Rhomboid glossitis caused by candida?
Inssaf Ramli, Badredine Hassam
The Pan African Medical Journal. 2016;23:8. doi:10.11604/pamj.2016.23.8.8671

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Rhomboid glossitis caused by candida?

Cite this: The Pan African Medical Journal. 2016;23:8. doi:10.11604/pamj.2016.23.8.8671

Received: 19/12/2015 - Accepted: 11/01/2016 - Published: 21/01/2016

Key words: Rhomboid glossitis, plaque, tongue, candida

© Inssaf Ramli et al. The Pan African Medical Journal - ISSN 1937-8688. This is an Open Access article distributed under the terms of the Creative Commons Attribution License (http://creativecommons.org/licenses/by/2.0), which permits unrestricted use, distribution, and reproduction in any medium, provided the original work is properly cited.

Available online at: http://www.panafrican-med-journal.com/content/article/23/8/full

Corresponding author: Inssaf Ramli, Department of Dermatology, Avicenna Hospital, Faculty of Medecine and Pharmacy, University Mohamed V, Souissi, Rabat, Morocco (inssaf.ramli@gmail.com)


Rhomboid glossitis caused by candida?

 

Inssaf Ramli1,&, Badredine Hassam1

 

1Department of Dermatology, Avicenna Hospital, Faculty of Medecine and Pharmacy, University Mohamed V, Souissi, Rabat, Morocco

 

 

&Corresponding author
Inssaf Ramli, Department of Dermatology, Avicenna Hospital, Faculty of Medecine and Pharmacy, University Mohamed V, Souissi, Rabat, Morocco

 

 

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Rhomboid glossitis (RG), first described by Brocq in 1914, is an uncommon benign abnormality of the tongue, most frequently affecting men. His etiology is unknown, although it has been proposed that it may be derived from chronic candidiasis, or that it may be of embryological, inflammatory, or even immunological origin. It appears as a rounded or rhomboid painless plaque with well-defined margin, intense reddish or pinkish in colour due to atrophy or depapillation, and firm to palpation. The diagnosis of rhomboid glossitis is largely based on clinical examination, though histopathological studies of biopsies may be required if clinical appearance does not allow other possible diagnoses to be ruled out. No treatment is required for asymptomatic cases. We report a case of a female patient aged 24 years, consulted for a painless plaque in dorsum of the tongue. Clinical examination indicated an erythematous plaque, located anterior to the lingual "V" in left paramedial position, elongated and slightly fissured, about 2 x 0.5 cm in size. Candida culture tested positive. The lesion was thus diagnosed as RG with presence of C. albicans. Treatment was with fluconazole for 2 weeks at 50 mg per day. A complete disappearance of the lesion was noted. After 12 months follow-up, no recurrence was reported.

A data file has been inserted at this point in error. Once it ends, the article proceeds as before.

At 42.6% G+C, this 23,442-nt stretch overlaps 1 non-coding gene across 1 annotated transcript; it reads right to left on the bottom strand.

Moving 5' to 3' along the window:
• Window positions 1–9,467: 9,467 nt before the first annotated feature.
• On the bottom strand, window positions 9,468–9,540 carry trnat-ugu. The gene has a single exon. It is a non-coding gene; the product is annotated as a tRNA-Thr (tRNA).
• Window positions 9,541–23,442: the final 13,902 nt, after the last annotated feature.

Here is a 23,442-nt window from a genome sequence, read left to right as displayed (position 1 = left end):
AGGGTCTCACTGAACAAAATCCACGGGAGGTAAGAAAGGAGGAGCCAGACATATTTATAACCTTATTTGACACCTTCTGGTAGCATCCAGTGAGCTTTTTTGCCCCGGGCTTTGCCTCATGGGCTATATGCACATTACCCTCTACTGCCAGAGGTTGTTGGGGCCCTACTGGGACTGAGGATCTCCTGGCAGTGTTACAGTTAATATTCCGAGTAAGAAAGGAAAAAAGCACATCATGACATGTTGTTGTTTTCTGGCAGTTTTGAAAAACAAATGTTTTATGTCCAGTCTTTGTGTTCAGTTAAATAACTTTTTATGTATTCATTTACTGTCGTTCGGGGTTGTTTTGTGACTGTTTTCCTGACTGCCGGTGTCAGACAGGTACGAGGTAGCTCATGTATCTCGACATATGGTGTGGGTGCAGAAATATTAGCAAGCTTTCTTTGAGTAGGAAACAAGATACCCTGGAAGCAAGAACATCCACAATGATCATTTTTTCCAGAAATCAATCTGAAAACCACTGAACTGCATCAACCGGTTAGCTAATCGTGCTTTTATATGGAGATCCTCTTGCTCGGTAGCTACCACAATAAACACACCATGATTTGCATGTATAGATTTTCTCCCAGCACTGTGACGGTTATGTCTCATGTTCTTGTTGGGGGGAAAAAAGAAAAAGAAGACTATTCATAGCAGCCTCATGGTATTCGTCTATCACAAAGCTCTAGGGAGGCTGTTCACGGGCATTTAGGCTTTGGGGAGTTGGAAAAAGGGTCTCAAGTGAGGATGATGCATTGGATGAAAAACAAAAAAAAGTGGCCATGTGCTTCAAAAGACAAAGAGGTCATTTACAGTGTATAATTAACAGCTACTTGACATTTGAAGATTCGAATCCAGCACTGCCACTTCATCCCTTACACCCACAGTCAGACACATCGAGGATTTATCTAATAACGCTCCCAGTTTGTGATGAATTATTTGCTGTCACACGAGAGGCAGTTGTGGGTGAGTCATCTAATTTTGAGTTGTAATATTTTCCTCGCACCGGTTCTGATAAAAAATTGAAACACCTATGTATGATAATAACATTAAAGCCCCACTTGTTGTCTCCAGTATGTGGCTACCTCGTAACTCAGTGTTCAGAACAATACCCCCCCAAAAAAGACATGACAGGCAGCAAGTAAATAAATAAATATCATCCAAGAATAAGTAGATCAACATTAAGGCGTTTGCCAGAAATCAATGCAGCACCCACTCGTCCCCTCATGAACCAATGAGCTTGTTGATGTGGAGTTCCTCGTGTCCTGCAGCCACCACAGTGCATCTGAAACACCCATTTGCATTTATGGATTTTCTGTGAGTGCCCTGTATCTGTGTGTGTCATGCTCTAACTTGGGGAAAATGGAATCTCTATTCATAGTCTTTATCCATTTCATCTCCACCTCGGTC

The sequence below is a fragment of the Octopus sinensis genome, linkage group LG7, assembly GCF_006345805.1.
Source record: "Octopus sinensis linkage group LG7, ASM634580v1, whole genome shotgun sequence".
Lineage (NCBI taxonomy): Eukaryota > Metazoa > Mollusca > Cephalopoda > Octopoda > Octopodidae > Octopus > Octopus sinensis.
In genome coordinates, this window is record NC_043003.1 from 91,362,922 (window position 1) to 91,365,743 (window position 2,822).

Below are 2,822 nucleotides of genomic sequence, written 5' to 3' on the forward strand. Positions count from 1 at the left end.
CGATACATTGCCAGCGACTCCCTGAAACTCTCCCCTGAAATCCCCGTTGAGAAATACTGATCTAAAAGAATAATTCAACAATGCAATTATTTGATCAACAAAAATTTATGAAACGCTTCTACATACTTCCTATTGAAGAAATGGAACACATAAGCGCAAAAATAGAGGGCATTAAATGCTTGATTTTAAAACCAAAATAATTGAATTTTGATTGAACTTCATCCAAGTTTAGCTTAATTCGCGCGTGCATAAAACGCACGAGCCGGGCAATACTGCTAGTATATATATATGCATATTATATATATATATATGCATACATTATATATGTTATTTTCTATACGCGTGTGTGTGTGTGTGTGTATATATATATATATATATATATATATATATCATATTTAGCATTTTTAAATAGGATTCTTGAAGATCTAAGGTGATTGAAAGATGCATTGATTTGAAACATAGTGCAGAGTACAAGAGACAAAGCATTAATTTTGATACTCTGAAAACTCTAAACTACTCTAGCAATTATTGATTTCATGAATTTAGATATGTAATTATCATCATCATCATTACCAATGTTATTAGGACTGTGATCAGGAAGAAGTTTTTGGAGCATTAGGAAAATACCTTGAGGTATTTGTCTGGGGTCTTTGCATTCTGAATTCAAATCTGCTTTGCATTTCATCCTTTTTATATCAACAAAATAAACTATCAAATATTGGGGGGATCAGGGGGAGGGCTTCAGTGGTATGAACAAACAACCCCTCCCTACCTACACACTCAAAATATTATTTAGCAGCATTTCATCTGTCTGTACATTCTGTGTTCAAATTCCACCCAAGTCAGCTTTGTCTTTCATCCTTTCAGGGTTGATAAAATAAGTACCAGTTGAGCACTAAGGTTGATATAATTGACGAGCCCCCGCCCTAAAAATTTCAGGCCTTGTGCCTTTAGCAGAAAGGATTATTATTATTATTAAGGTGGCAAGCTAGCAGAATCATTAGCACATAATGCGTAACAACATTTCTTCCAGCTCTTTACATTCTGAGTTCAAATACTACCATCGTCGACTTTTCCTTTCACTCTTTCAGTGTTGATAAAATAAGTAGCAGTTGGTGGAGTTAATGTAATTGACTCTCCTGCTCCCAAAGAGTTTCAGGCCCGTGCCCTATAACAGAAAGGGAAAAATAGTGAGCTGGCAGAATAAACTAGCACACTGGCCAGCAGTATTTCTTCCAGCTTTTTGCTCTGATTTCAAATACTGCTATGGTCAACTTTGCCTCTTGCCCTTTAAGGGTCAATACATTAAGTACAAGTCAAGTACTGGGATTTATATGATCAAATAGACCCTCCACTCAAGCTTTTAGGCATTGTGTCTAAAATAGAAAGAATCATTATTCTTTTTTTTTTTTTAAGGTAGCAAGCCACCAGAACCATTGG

Figure 1: paramedianrhomboid glossitis

 

 

 

 

 

 

 

 

 

 


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